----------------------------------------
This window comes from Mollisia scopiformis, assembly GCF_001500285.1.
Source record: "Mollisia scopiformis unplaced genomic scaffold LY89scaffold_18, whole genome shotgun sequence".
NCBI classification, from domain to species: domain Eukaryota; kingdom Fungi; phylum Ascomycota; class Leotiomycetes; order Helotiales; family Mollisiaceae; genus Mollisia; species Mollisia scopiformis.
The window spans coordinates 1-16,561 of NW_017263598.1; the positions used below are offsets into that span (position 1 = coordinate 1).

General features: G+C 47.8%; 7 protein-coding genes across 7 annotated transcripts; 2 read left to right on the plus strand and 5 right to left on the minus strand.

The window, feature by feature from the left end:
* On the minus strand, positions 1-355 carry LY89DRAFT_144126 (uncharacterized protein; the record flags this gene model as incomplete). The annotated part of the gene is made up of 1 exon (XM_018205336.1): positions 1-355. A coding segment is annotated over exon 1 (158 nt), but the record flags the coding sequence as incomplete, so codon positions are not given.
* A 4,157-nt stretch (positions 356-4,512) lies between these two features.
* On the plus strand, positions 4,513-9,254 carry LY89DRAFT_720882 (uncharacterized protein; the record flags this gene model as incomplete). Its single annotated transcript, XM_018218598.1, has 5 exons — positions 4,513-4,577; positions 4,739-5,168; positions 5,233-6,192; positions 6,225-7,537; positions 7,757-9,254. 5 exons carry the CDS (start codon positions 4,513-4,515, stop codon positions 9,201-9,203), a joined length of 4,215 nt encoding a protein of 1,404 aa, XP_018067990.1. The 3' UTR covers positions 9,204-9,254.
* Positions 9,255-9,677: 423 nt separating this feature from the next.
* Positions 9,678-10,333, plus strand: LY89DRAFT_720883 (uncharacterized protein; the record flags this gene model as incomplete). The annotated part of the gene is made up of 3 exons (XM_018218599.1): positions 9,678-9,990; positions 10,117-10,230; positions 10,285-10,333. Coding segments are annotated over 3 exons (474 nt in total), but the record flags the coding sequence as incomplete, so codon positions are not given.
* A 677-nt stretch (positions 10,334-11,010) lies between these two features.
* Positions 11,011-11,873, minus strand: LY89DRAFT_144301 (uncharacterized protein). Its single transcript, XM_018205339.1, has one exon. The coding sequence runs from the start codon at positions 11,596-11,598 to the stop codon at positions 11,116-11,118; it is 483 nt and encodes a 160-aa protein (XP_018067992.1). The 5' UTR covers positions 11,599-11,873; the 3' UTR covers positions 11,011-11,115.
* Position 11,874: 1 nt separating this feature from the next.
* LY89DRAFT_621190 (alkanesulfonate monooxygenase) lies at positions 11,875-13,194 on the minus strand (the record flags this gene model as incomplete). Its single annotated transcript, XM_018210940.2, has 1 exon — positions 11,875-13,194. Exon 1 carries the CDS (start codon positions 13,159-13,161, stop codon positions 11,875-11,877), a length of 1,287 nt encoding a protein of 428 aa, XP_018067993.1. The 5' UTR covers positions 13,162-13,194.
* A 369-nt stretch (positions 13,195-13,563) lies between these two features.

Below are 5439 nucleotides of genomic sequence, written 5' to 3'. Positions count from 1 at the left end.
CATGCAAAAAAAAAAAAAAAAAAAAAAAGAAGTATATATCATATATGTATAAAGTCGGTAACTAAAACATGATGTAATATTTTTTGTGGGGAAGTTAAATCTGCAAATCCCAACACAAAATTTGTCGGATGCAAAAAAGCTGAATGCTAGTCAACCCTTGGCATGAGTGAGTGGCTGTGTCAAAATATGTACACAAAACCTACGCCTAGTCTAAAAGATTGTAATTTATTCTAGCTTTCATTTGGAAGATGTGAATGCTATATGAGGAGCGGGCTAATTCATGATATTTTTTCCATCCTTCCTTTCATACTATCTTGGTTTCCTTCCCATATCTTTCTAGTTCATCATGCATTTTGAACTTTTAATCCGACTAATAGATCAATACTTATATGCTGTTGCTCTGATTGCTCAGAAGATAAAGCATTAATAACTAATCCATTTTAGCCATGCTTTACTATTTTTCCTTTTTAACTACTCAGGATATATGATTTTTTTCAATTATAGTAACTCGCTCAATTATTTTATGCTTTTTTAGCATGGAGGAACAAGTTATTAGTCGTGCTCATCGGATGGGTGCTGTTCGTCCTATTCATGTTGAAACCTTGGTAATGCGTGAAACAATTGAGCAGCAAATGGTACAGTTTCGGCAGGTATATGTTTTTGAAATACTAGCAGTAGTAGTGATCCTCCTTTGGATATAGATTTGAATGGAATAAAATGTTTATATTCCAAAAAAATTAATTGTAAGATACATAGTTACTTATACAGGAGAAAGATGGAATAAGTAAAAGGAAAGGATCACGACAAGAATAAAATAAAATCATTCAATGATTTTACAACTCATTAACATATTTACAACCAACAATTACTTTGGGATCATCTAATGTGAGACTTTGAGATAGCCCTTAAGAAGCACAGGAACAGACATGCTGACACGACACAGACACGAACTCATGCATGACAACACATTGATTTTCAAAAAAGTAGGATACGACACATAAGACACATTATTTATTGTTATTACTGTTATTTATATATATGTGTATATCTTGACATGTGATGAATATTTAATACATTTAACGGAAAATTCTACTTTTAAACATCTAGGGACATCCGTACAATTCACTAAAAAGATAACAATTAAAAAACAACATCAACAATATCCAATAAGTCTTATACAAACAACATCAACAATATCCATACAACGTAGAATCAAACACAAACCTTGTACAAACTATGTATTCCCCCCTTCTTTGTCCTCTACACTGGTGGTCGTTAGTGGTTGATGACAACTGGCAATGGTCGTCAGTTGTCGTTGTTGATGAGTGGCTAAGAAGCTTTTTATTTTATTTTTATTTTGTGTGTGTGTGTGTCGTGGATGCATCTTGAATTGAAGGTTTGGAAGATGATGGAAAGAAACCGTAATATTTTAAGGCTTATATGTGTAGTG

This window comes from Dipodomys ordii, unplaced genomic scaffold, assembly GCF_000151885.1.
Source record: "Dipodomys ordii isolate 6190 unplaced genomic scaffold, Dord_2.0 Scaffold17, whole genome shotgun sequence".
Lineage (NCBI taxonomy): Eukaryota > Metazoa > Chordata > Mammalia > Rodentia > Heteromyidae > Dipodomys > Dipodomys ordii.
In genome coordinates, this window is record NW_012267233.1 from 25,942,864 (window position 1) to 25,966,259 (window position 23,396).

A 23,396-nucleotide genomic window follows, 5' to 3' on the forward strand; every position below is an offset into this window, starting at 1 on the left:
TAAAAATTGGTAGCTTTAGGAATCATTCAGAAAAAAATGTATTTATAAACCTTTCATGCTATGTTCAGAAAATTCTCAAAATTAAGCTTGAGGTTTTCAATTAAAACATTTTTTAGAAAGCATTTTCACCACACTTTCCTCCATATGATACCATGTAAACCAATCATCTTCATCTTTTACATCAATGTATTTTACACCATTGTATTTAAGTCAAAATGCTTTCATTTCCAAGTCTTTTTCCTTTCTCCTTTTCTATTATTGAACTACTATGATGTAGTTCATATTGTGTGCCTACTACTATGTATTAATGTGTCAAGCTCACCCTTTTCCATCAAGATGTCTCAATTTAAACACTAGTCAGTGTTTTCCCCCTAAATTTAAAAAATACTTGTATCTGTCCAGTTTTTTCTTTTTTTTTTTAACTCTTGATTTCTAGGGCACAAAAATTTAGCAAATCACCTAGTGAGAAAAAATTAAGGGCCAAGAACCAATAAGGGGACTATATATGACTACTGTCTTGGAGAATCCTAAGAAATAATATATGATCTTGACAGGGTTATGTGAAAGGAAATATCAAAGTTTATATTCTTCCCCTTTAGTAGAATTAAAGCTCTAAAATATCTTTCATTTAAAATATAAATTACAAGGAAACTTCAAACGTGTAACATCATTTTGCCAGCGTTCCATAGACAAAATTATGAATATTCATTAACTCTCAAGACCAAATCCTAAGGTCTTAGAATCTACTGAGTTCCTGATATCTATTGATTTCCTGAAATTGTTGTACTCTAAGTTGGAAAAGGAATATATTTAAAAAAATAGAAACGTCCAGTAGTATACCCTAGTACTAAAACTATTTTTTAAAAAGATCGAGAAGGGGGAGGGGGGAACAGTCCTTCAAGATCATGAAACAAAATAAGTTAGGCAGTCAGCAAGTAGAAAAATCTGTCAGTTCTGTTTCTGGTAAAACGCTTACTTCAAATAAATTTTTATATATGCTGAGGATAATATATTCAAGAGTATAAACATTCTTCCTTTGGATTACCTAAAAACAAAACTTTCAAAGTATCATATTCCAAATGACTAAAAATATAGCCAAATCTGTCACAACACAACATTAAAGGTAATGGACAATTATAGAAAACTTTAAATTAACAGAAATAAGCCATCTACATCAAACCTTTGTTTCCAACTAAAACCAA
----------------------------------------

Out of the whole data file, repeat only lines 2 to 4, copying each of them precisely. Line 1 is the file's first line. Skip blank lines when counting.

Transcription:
Source record: "Mollisia scopiformis unplaced genomic scaffold LY89scaffold_18, whole genome shotgun sequence".
NCBI classification, from domain to species: domain Eukaryota; kingdom Fungi; phylum Ascomycota; class Leotiomycetes; order Helotiales; family Mollisiaceae; genus Mollisia; species Mollisia scopiformis.
The window spans coordinates 1-16,561 of NW_017263598.1; the positions used below are offsets into that span (position 1 = coordinate 1).